The HTC Touch Diamond 2 is a 7.2Mbps HSDPA-capable smartphone that also features Wi-Fi, GPS and A2DP stereo Bluetooth. A2DP Bluetooth is a standard feature on most smartphones, but it's an important inclusion here considering HTC's reluctance to provide a regular 3.5mm headphone jack on its handsets, instead using a mini-USB connection. The fact that this port is also used to charge the phone means that you can't listen to music and charge the Touch Diamond 2 simultaneously — a pet hate we've had with nearly all of HTC's recent smartphones.
For Web browsing, the preinstalled Opera Mobile browser offers a much better experience than the normal Internet Explorer. The built-in accelerometer automatically rotates a Web page, and users can zoom and pan using finger gestures and the zoom bar.
The Touch Diamond 2's camera has been upgraded from 3.2 megapixels on the original Diamond to 5 megapixels. Unfortunately there is still no flash, though the camera does feature autofocus and a front-mounted VGA camera allows video calling. Photos captured are quite good for a camera phone, but, more importantly, the camera application is quite fast and exhibits minimal shutter lag (an issue synonymous with camera phones). A minor complaint is the lack of a physical shutter button, sometimes making it hard to keep the phone steady when taking a photo.
The HTC Touch Diamond 2 includes a microSD card slot for extra storage. Our review unit didn't come with a microSD card, though its likely one will be included on carrier-specific versions of the smartphone when it is released in Australia.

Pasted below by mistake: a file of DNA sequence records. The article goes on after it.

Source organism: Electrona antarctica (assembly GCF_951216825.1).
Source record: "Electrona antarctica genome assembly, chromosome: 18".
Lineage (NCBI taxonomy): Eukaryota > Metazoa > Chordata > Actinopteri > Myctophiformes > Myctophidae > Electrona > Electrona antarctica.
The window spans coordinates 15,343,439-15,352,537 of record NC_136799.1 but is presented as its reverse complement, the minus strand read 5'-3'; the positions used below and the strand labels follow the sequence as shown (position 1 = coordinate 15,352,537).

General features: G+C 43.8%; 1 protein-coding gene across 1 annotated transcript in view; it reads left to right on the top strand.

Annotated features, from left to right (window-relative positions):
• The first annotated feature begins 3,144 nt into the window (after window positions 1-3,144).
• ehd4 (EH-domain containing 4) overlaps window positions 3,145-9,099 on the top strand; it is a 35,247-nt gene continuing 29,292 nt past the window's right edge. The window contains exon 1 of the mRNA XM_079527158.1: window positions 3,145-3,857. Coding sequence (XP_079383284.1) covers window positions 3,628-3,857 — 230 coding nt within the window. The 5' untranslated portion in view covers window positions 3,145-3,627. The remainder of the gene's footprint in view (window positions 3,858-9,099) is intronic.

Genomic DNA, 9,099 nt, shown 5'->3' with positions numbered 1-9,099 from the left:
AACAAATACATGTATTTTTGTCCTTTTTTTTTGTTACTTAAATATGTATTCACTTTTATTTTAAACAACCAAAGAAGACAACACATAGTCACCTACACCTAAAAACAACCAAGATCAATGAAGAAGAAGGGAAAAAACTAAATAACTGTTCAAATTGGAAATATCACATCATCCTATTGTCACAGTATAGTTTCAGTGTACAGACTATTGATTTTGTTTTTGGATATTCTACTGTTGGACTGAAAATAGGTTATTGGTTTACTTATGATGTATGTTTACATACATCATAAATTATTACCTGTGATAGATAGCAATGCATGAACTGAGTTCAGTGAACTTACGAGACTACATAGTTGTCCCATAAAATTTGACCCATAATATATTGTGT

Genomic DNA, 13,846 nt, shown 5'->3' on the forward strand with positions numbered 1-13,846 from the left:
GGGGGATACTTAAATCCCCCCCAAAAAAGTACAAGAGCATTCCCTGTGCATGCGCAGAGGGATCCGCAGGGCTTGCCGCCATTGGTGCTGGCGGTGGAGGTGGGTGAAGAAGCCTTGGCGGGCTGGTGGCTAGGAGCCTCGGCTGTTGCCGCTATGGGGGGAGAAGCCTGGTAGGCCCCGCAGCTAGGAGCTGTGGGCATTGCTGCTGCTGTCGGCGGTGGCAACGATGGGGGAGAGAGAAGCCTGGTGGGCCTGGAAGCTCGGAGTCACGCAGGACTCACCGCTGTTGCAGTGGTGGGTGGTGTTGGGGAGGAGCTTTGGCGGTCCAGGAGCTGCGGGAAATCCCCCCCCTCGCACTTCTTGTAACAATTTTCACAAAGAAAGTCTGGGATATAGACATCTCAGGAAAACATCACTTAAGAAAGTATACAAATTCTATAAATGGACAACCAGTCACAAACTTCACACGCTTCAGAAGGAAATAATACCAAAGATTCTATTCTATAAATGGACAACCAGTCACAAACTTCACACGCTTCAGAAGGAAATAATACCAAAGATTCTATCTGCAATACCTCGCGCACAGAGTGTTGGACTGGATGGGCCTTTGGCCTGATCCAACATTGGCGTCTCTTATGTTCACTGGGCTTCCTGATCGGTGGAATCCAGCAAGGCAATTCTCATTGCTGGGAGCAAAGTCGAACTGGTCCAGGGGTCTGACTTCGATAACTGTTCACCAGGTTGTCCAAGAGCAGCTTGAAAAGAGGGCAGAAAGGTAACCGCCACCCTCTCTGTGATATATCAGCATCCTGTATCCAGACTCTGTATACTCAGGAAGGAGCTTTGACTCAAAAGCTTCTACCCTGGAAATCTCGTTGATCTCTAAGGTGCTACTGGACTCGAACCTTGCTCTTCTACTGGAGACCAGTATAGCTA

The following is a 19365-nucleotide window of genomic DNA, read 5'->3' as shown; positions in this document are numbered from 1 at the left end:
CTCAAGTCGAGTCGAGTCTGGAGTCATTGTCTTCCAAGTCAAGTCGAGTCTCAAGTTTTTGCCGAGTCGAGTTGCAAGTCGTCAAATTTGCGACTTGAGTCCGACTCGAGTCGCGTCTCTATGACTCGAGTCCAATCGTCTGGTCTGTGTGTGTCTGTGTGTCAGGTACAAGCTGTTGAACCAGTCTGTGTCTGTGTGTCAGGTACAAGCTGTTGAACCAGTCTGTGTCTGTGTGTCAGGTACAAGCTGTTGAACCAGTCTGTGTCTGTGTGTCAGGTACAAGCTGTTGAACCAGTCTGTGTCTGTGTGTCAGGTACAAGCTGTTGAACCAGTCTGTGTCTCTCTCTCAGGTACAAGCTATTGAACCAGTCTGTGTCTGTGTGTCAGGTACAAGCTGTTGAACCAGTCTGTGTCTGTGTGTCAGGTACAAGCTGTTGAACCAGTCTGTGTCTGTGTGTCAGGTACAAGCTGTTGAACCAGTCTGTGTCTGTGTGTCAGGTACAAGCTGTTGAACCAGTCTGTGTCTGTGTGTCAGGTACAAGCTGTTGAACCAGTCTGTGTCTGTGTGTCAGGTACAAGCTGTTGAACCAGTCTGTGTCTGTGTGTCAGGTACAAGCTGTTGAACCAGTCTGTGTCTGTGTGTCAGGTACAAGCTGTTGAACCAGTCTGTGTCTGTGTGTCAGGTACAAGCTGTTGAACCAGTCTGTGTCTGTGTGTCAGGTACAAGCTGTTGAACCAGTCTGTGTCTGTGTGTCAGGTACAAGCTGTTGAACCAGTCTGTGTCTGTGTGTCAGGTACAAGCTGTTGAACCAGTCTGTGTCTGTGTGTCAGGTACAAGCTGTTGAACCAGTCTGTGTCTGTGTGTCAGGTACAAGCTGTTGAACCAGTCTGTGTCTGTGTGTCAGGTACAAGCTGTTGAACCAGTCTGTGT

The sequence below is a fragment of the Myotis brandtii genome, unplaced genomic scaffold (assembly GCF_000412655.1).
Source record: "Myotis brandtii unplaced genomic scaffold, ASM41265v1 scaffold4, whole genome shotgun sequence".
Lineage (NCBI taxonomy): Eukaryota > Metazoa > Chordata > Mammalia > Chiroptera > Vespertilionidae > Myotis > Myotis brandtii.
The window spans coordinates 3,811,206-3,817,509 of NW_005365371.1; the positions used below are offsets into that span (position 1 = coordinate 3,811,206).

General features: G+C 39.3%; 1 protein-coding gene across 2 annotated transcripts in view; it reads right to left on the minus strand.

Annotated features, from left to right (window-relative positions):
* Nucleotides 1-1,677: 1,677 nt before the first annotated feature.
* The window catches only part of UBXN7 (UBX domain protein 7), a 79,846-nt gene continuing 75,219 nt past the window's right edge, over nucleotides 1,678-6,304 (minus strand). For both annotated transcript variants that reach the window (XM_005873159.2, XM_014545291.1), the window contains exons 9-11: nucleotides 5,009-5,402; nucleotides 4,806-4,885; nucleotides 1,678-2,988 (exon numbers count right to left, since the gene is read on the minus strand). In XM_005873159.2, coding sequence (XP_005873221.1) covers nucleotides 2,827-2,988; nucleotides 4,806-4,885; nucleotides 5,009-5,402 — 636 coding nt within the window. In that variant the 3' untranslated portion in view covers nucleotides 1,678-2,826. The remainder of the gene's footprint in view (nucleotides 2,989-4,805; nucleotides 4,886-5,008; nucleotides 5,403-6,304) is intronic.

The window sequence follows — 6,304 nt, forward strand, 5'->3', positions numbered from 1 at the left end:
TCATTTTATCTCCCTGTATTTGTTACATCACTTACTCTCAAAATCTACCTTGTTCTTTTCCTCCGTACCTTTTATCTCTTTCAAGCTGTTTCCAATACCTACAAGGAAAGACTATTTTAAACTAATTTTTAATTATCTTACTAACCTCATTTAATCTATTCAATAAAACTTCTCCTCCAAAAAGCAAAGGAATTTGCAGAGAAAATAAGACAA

Battery life is slightly improved over the original Touch Diamond, thanks to the use of an 1100mAh battery instead of a 900mAh, though the increased screen size means this will probably have little real world effect on battery life. Despite moderate use, we found ourselves having to charge the HTC Touch Diamond 2 every night, a similar situation to the iPhone 3G.
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Wireless printing from my iPhone was also a handy feature, the whole experience was quick and seamless with no setup requirements - accessed through the default iOS printing menu options.
A smarter way to print for busy small business owners, combining speedy printing with scanning and copying, making it easier to produce high quality documents and images at a touch of a button.
I've had a multifunction printer in the office going on 10 years now. It was a neat bit of kit back in the day -- print, copy, scan, fax -- when printing over WiFi felt a bit like magic. It’s seen better days though and an upgrade’s well overdue. This HP OfficeJet Pro 8730 looks like it ticks all the same boxes: print, copy, scan, and fax. (Really? Does anyone fax anything any more? I guess it's good to know the facility’s there, just in case.) Printing over WiFi is more-or- less standard these days.
As a freelance writer who is always on the go, I like my technology to be both efficient and effective so I can do my job well. The HP OfficeJet Pro 8730 Inkjet Printer ticks all the boxes in terms of form factor, performance and user interface.
I’d happily recommend this touchscreen laptop and Windows 10 as a great way to get serious work done at a desk or on the road.